Parents' Biggest Fears
If you could customize your perfect child, would you? What about choosing your child’s sex, eye color, height or IQ? Plus, a deserving family with a sick child gets a house call from Dr. Phil and his wife, Robin.
A Tall Order
Ellen joins Dr. Phil, along with Carrie, a mother who currently gives her son human growth hormone, pediatrician Dr. Jim Sears from the hit show The Doctors and Dr. Neal Barnard, president of the Physicians Committee for Responsible Medicine.
Dr. Phil asks his guests, "Is there a point at which medicine kind of outstrips morality or outstrips common sense?"
Ellen says, "We need to change the prejudice, the last acceptable discrimination, rather than trying to change the physical characteristics of the person themselves."
Dr. Phil turns to Carrie. "You feel differently about that, because you have your son on human growth hormone, which is designed, or at least one of the impacts is that it facilitates height," he says.
"Right," she says. Carrie turns to Ellen. "And I think that's fantastic that you think that, but my son is not producing the growth hormone, and he is very small. He has a sister who's younger than he is, and she's about a foot taller than he is. And he doesn't like it, and he wants to be tall, and I'm going to do everything I can to help him."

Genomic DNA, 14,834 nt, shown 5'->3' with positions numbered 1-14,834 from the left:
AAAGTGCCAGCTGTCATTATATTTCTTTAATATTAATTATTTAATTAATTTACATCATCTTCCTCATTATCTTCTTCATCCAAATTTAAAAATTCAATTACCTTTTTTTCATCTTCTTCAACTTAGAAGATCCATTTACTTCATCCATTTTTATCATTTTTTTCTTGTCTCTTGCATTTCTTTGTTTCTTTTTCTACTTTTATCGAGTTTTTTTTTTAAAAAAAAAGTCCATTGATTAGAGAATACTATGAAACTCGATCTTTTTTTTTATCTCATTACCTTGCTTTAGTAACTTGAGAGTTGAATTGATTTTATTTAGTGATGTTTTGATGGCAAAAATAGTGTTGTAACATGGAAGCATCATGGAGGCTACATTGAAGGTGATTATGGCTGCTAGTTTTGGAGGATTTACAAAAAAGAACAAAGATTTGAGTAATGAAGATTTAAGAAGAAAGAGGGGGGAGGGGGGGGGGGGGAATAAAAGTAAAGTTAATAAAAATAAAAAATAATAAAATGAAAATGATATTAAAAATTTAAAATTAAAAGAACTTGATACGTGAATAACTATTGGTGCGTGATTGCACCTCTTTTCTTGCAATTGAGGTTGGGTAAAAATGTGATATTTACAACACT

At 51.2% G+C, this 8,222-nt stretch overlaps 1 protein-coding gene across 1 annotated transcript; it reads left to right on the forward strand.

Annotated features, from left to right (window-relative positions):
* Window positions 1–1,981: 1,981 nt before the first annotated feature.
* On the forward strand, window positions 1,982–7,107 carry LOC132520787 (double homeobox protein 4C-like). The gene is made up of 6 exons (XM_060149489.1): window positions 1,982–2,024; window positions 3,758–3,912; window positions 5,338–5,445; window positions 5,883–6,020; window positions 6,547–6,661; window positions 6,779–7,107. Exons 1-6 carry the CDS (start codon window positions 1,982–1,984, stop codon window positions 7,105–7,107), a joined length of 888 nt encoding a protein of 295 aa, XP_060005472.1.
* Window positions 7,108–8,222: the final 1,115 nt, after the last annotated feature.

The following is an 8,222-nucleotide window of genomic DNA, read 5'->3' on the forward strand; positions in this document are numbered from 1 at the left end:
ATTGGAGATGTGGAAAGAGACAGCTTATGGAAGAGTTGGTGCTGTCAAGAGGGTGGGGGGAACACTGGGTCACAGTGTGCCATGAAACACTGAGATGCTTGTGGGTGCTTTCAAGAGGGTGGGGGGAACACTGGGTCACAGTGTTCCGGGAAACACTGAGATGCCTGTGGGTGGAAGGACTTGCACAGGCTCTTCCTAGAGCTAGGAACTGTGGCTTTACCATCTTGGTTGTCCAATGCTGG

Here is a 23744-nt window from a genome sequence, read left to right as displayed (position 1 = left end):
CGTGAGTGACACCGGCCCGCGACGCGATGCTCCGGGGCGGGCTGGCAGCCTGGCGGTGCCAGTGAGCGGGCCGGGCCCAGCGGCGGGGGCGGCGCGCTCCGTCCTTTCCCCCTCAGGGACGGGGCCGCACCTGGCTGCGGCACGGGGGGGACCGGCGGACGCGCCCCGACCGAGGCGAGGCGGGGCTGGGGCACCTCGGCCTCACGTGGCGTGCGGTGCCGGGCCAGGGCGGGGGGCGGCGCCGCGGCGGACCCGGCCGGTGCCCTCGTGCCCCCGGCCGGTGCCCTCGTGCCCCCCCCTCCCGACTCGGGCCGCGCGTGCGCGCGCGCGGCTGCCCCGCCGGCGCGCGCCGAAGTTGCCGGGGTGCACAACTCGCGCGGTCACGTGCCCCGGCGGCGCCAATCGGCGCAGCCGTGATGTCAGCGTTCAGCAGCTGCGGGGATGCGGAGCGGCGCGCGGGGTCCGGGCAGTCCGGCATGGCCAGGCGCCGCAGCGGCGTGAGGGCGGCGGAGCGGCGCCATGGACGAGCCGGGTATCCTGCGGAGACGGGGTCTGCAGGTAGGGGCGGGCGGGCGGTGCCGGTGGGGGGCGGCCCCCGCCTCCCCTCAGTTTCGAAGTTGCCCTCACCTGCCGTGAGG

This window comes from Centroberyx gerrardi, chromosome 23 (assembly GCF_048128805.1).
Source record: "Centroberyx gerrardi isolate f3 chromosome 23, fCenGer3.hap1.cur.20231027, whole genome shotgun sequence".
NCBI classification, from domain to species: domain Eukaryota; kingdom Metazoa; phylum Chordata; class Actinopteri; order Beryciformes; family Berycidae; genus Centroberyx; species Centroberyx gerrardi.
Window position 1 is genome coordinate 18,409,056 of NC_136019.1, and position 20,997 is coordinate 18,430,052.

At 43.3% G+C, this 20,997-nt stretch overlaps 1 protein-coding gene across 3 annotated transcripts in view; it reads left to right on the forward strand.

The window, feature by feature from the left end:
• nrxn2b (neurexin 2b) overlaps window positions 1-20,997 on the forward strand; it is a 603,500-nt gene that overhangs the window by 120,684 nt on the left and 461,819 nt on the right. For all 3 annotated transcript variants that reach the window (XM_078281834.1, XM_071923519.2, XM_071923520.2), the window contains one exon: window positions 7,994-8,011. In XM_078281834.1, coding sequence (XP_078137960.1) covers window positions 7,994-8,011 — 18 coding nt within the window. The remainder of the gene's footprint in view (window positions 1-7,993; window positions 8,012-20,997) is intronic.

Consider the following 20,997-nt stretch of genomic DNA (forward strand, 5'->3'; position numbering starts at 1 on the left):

Dr. Phil explains that psychological and sociological research suggests that those of short stature don't have any greater or different adjustment problems than those who are taller. Carrie disagrees.
Dr. Barnard speaks up. "When you inject them every day and in saying, â€˜There is something wrong with you that we're going to fix,' when you track those kids over the long run, they are no better adjusted at the end of their treatment than they were before," he says. "What they are is at higher risk for long-term medical conditions. They have higher cancer rates. If society thinks there is something wrong with being short, the answer is not to inject the child; the answer is to inject some compassion into the culture that we live in."
And it's not cheap. Ellen says it can be $20- to $40,000 a year for five to 10 years, on average.